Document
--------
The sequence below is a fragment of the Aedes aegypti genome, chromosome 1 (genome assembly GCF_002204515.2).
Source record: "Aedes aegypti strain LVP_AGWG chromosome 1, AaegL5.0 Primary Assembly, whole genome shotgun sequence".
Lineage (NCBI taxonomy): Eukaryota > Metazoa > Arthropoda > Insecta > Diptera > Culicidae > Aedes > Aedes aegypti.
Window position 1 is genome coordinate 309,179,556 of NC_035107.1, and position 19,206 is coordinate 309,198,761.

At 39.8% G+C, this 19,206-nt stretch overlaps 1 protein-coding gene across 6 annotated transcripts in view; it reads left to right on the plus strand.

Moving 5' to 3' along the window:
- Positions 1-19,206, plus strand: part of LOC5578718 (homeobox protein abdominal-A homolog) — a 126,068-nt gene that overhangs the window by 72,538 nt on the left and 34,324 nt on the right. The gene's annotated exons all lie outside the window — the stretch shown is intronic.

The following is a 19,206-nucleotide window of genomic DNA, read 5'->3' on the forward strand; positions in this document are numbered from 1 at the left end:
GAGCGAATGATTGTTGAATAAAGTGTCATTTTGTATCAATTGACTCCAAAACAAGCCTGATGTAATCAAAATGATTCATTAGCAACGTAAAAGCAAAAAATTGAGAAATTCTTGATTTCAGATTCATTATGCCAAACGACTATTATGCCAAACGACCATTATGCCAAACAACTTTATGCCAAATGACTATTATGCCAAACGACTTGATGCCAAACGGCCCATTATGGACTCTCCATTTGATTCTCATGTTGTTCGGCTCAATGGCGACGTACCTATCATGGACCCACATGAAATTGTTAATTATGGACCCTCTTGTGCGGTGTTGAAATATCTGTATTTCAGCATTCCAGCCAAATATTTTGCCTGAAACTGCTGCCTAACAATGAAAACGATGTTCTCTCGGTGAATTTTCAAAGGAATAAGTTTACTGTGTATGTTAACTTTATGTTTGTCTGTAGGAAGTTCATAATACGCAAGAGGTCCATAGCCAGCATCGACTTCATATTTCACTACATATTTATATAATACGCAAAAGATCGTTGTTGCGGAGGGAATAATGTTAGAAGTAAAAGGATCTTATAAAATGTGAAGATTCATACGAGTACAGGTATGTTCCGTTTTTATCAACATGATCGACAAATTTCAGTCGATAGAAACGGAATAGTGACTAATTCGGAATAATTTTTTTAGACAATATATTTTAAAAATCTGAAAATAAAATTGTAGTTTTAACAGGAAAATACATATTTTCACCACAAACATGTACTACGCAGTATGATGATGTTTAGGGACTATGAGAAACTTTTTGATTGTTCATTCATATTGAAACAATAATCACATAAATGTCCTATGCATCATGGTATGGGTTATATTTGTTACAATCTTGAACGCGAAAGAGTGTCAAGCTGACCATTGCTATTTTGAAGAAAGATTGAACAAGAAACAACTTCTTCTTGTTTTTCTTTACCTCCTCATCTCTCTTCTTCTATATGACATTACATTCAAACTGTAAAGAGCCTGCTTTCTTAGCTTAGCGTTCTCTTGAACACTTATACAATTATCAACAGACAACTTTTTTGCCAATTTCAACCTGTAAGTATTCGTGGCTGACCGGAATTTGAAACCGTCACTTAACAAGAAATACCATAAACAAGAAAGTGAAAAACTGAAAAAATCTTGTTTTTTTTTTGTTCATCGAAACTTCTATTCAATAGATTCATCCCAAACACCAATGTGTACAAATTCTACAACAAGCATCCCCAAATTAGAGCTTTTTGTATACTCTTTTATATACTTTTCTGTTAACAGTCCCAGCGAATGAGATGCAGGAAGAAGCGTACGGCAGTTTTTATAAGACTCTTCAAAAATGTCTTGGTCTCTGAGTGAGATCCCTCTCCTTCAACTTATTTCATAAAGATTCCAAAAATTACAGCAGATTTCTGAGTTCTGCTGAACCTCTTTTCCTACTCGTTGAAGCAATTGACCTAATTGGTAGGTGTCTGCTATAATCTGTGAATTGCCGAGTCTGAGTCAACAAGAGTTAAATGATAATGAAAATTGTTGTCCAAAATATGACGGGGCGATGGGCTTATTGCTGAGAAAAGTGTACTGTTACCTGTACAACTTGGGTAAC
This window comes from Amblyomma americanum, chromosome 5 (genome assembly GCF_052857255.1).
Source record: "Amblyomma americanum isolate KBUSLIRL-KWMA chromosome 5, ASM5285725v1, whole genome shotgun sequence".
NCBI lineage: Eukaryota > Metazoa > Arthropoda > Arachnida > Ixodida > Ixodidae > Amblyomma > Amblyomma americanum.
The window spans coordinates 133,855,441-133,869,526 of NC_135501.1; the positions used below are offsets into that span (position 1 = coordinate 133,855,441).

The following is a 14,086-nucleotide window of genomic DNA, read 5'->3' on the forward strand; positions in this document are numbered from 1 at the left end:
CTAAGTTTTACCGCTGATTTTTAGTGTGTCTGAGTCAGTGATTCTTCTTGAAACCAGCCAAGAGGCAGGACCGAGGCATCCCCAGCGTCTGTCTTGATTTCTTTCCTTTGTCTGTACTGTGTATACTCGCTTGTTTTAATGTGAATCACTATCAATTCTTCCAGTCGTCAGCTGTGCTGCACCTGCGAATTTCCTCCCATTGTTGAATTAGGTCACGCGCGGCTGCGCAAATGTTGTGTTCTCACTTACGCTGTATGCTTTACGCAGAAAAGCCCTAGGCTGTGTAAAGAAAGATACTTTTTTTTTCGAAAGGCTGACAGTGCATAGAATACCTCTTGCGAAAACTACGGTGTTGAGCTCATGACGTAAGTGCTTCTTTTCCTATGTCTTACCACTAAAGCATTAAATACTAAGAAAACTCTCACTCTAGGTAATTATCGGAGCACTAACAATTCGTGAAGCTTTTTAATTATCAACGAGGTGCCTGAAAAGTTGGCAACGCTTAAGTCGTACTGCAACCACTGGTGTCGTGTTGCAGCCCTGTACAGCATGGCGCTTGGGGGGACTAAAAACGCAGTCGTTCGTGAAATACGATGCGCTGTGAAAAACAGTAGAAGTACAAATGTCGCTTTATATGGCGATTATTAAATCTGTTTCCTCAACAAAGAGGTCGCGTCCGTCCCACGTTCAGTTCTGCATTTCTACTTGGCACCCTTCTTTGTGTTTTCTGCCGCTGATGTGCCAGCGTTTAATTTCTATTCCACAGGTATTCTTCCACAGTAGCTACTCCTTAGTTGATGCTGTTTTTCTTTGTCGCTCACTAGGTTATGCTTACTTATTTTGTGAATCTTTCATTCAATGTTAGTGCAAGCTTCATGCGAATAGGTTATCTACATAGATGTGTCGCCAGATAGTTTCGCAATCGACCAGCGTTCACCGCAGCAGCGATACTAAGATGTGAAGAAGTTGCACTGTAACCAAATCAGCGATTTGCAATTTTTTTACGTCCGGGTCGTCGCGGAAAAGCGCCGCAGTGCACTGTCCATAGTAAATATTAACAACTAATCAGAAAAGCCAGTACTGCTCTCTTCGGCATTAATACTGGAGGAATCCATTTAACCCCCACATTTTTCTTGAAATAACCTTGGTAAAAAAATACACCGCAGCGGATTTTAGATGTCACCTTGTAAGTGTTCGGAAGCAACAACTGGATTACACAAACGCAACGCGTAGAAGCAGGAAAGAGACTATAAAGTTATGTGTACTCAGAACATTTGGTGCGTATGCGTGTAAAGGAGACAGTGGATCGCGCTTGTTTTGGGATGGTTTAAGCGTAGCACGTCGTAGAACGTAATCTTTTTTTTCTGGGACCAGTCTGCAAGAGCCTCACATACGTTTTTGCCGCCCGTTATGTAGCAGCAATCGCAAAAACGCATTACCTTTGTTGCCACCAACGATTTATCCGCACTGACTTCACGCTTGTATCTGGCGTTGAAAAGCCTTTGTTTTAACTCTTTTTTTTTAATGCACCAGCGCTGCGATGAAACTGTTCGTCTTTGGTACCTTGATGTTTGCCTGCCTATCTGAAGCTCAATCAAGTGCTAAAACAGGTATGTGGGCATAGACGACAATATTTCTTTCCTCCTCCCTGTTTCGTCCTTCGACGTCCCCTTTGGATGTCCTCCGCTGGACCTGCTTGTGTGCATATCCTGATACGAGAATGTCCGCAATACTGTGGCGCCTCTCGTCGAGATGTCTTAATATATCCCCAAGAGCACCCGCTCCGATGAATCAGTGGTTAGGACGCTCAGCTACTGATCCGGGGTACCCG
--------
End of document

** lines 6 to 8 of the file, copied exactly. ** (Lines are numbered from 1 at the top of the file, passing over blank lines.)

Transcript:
Moving 5' to 3' along the window:
- Positions 1-19,206, plus strand: part of LOC5578718 (homeobox protein abdominal-A homolog) — a 126,068-nt gene that overhangs the window by 72,538 nt on the left and 34,324 nt on the right. The gene's annotated exons all lie outside the window — the stretch shown is intronic.

The following is a 19,206-nucleotide window of genomic DNA, read 5'->3' on the forward strand; positions in this document are numbered from 1 at the left end: